Reading, writing, and discussion are the most common—and, most would agree, the most valuable—components of a university-level humanities seminar. In humanities courses, all three activities can be conducted with a variety of digital and analog tools. Digital texts can create novel opportunities for teaching and learning, particularly when students’ reading activity is made visible to other members of the course. In this paper, we introduce Lacuna, a web-based software platform which hosts digital course materials to be read and annotated socially. At Stanford, Lacuna has been collaboratively and iteratively designed to support the practices of critical reading and dialogue in humanities courses. After introducing the features of the platform in terms of these practices, we present a case study of an undergraduate comparative literature seminar, which, to date, represents the most intentional and highly integrated use of Lacuna. Drawing on ethnographic methods, we describe how the course instructors relied on the platform’s affordances to integrate students’ online activity into course planning and seminar discussions and activities. We also explore students’ experience of social annotation and social reading.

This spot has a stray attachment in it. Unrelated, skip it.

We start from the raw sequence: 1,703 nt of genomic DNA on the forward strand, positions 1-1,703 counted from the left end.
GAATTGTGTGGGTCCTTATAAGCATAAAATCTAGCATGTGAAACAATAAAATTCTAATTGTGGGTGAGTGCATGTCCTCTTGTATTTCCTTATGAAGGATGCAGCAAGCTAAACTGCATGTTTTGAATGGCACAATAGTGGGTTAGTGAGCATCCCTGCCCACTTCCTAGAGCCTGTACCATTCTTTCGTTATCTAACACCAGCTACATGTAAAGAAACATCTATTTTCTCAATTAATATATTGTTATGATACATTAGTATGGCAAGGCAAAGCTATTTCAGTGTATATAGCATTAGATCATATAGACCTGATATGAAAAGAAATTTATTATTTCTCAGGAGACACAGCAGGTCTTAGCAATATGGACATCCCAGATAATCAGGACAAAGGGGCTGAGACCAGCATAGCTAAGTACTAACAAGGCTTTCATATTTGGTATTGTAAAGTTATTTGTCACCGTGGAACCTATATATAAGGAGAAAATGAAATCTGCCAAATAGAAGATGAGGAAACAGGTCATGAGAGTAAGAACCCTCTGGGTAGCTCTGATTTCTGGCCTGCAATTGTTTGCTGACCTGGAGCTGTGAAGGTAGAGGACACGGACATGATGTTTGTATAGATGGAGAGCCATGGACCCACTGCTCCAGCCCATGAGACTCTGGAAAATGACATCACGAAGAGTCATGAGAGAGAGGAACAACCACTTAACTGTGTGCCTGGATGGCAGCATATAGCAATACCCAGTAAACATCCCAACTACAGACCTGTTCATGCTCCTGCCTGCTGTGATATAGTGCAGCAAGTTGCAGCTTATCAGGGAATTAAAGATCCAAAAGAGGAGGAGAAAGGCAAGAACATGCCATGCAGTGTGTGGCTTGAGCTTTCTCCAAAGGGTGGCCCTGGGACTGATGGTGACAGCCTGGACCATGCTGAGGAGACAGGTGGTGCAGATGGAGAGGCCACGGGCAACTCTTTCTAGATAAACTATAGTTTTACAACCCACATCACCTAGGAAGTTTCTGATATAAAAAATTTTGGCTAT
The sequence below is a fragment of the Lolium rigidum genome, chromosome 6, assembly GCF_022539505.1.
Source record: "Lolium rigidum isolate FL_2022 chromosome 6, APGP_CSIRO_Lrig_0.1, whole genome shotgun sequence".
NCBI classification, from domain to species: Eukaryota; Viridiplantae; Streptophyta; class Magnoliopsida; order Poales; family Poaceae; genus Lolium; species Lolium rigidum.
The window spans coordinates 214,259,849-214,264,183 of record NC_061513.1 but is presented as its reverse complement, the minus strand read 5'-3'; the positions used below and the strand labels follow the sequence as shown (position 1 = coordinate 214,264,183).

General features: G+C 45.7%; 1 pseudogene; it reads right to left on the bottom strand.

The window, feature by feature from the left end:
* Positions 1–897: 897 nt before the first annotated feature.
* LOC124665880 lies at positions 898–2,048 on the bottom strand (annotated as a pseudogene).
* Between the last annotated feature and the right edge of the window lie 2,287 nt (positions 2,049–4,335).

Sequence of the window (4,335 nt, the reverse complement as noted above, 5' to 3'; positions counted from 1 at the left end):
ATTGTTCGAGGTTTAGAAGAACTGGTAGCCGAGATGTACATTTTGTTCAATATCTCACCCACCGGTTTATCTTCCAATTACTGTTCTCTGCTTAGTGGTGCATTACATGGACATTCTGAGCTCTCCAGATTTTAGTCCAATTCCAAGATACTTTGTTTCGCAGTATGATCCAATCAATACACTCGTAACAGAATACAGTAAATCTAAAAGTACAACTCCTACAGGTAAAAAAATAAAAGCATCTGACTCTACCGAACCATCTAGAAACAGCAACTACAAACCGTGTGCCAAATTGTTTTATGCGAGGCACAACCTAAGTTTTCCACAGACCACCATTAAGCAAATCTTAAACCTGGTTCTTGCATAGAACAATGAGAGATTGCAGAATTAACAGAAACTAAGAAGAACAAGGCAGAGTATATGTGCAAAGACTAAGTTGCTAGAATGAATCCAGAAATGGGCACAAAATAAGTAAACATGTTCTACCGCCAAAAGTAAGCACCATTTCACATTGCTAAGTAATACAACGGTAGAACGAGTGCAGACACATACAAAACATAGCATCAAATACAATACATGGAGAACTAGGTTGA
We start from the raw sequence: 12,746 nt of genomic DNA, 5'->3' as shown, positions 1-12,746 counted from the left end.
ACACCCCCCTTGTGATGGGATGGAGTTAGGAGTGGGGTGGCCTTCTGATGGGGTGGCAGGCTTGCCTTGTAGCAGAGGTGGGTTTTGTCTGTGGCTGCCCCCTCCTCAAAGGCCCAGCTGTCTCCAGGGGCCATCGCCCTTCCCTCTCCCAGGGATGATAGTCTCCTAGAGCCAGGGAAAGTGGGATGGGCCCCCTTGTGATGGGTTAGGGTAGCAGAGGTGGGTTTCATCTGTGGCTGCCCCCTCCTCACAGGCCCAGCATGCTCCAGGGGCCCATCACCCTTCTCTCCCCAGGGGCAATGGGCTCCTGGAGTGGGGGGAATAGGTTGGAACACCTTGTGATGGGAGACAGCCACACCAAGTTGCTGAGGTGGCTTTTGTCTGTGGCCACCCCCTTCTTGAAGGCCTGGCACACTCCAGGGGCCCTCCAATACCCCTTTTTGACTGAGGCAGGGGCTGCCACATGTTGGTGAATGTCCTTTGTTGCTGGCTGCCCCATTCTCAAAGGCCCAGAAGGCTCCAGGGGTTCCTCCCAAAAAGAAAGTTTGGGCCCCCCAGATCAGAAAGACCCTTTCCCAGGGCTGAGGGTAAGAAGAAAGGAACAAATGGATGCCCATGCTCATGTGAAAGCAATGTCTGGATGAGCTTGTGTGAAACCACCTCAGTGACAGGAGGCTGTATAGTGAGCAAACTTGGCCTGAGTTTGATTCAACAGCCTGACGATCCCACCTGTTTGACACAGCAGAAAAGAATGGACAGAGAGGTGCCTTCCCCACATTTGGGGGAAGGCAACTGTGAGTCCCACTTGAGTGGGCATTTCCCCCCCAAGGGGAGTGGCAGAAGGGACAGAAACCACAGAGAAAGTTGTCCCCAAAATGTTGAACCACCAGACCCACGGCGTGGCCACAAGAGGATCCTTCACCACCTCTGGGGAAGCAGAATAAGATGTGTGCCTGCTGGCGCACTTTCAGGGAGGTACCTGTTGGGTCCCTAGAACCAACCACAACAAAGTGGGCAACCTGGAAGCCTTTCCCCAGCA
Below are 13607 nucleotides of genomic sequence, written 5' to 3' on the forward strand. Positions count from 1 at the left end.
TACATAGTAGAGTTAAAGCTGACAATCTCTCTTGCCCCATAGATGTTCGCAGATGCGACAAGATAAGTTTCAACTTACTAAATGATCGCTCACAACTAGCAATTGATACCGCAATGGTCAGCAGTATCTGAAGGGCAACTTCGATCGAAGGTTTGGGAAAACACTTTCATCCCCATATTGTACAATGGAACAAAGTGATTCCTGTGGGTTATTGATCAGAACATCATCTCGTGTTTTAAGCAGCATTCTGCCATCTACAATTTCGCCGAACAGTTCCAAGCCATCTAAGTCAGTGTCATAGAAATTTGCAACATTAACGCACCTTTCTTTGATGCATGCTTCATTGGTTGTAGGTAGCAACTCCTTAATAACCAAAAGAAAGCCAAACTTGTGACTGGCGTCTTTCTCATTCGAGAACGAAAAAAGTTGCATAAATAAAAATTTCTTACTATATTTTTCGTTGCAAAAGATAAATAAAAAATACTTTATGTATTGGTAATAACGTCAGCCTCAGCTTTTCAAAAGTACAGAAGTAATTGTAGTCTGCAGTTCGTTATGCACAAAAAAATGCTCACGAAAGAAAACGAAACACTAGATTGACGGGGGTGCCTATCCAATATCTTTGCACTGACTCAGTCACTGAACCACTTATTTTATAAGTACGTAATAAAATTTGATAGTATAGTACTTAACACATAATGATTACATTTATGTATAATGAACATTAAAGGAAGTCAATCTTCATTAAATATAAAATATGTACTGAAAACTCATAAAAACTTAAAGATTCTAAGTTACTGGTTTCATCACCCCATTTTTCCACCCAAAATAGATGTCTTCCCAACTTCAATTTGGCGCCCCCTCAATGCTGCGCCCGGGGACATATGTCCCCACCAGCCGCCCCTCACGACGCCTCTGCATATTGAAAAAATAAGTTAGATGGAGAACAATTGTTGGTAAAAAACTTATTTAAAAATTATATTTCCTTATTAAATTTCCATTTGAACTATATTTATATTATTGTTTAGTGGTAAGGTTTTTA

In our case study, we find that student annotations and writing on Lacuna give instructors more insight into students’ perspectives on texts and course materials. The visibility of shared annotations encourages students to take on a more active role as peer instructors and peer learners. Our paper closes with a discussion of the new responsibilities, workflows, and demands on self-reflection introduced by these altered relationships between course participants. We consider the benefits and challenges encountered in using Lacuna, which are likely to be shared by individuals using other learning technologies with similar goals and features. We also consider future directions for the enhancement of teaching and learning through the use of social reading and digital annotation.